The opinion of the court was delivered by: MCLAUGHLIN
McLAUGHLIN, District Judge
This is a diversity-based action for malicious prosecution which defendant Basharat Ahmad Jamil ("Jamil") moves to dismiss for failure to state a claim. See Fed. R. Civ. P. 12(b)(6).
On August 29, 1976 a fire occurred in Jamil's apartment in Queens, New York. Jamil accused plaintiffs of starting the fire.As a result of these charges, an extensive investigation was conducted by the New York City Police and Fire Departments, the Queens County District Attorney's Office, and the Queens County Grand Jury. On August 27, 1981, plaintiffs were indicted by the Grand Jury for arson in the second degree and burglary in the second degree. After further investigation, however, the District Attorney's Office recommended that the indictment against them be dismissed. On October 21, 1982, the New York State Supreme Court, Queens County, dismissed the indictment. This action for malicious prosecution followed in the wake of that dismissal.
Jamil, in support of his motion to dismiss, argues that "the allegations contained in plaintiffs' complaint are not specific enough to overcome the prima facie [sic] evidence of probable cause which exists by virtue of the Grand Jury indictment of the plaintiffs." Affirmation of Robert M. Unger, at P3 (December 13, 1983).
The argument is placed in perspective by reviewing the elements of a claim for malicious prosecution as delineated in Broughton v. State of New York, 37 N.Y.2d 451, 457, 373 N.Y.S. 2d 87, 94, 335 N.E.2d 310 (1975):
The elements of the tort of malicious prosection are: (1) the commencement or continuation of a criminal proceeding by the defendant against the plaintiff, (2) the termination of the proceeding in favor of the accused, (3) the absence of probable cause for the criminal proceeding and (4) actual malice. . . .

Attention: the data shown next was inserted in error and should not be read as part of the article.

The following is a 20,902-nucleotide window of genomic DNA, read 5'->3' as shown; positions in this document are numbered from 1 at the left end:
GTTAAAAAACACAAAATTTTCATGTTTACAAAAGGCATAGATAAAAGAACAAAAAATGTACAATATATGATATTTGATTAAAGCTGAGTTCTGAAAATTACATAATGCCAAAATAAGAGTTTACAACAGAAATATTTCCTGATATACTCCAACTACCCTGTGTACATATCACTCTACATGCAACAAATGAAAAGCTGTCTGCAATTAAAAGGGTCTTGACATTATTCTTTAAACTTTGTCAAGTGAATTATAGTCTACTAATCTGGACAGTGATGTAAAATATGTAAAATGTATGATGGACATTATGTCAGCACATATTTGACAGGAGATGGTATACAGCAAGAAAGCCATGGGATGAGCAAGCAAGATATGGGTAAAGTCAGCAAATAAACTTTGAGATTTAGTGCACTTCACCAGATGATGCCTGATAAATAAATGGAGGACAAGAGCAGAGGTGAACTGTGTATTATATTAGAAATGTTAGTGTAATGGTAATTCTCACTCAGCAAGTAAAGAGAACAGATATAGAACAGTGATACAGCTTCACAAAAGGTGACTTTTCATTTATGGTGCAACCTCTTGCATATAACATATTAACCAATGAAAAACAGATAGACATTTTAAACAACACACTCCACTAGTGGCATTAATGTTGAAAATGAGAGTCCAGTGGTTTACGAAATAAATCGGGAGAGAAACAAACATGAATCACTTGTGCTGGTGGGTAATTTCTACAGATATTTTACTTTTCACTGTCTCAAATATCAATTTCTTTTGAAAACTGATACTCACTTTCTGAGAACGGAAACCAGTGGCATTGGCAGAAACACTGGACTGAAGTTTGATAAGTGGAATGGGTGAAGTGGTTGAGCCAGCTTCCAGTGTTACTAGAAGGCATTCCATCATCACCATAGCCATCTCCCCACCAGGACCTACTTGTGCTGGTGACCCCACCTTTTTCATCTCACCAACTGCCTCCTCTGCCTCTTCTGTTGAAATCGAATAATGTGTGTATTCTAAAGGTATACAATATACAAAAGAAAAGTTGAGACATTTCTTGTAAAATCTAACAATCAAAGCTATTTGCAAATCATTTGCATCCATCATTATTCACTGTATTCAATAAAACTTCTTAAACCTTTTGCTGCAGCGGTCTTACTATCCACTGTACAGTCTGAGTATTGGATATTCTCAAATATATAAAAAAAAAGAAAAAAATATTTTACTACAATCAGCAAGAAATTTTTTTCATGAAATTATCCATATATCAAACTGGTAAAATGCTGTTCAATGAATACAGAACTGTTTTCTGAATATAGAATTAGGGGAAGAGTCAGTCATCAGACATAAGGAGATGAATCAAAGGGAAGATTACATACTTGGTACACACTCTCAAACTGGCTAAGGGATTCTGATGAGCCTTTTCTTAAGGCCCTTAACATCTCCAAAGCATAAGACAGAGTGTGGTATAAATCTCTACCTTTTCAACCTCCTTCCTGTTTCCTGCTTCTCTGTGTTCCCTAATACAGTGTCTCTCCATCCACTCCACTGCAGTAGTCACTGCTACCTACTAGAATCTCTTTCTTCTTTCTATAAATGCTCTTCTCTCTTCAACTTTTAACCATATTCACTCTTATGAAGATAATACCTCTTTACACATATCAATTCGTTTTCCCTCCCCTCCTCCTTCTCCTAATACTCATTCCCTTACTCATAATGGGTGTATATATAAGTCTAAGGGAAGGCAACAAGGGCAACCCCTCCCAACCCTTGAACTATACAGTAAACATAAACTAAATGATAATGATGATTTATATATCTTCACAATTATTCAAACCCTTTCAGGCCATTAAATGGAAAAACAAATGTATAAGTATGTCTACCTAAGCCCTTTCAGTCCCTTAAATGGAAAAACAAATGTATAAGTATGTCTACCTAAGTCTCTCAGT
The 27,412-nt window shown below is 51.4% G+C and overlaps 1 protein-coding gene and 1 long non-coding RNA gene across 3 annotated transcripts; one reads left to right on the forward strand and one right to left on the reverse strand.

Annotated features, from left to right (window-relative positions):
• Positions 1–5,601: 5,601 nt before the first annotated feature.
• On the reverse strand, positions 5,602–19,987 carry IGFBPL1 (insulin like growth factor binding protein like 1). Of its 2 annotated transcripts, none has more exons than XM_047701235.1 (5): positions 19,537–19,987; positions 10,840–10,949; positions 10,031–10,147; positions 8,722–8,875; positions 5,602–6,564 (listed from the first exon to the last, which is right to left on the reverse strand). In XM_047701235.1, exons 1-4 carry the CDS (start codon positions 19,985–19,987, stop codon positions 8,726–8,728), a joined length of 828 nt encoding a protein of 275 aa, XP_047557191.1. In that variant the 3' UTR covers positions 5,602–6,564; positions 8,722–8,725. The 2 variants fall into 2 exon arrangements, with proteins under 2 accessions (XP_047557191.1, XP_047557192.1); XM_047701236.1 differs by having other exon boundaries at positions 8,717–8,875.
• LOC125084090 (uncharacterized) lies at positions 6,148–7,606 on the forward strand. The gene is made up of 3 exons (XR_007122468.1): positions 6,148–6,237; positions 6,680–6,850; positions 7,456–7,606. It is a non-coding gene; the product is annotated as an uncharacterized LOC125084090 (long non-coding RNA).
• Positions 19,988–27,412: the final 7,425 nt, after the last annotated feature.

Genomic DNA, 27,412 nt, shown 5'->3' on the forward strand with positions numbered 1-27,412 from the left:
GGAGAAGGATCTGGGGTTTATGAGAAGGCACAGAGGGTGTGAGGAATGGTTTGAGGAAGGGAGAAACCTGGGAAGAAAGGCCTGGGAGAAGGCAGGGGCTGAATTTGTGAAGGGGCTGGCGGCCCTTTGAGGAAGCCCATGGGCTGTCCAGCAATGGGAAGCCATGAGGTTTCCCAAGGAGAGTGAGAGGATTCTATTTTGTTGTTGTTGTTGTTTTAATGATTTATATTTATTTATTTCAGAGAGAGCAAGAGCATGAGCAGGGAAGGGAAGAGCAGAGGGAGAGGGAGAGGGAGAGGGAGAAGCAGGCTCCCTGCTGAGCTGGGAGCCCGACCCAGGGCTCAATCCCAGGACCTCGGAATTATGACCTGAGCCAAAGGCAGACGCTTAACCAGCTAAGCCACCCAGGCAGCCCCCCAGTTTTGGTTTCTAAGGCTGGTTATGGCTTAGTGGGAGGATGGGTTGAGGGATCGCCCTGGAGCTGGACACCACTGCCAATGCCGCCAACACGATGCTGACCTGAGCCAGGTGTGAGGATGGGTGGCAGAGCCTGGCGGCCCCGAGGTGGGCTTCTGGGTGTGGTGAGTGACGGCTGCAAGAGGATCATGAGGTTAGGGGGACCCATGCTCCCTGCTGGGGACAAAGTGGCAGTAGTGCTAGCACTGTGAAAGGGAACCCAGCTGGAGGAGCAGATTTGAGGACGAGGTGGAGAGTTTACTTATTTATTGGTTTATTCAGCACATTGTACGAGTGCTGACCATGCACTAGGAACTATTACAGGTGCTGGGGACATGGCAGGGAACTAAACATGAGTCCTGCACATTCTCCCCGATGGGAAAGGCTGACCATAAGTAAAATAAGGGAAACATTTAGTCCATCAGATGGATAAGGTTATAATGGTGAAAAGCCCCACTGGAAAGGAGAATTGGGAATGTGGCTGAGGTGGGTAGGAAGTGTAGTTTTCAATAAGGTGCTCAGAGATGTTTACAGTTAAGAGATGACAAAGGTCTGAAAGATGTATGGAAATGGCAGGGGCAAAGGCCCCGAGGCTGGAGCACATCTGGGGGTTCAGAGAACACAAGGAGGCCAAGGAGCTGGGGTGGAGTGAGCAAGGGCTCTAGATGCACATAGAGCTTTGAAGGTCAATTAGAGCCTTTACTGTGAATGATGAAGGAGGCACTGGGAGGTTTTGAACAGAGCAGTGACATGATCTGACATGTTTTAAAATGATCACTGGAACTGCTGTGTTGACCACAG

Discussing the tort's "probable cause" element, Professor Prosser states:
Where the accused is . . . indicted by the grant jury, it is evidence that there was probable cause for the prosecution. It is very often said that this establishes a "prima facie" case; but since the plaintiff has the burden of proving lack of probable cause in any case, and is free to do so, this apparently means nothing more than that the [indictment] is important evidence on the issue.
W. Prosser, Law Of Torts § 119 at p. 846 (4th ed. 1971).
In Berger v. American Nat. Fire Ins. Co., 279 App. Div. 335, 336, 109 N.Y.S.2d 696, 698 (4th Dept. 1952), the court stated:
In a malicious prosecution action, where the complaint itself establishes prima facie probable cause, specific facts must be alleged to overcome the effect of the indictment.General allegations are not enough. The complaint must allege the wrongful acts with which the defendant is charged. The complaints under consideration are faulty in that they fail to show what false information defendants presented before the Grand Jury, or wherein the evidence was falsified, or what facts within the possession of the defendants were maliciously withheld from the Grand Jury.
Thus, under the common law of New York, an indictment in the underlying criminal action creates a rebuttable presumption of probable cause, that, in turn, imposes upon the plaintiff (former defendant) the ...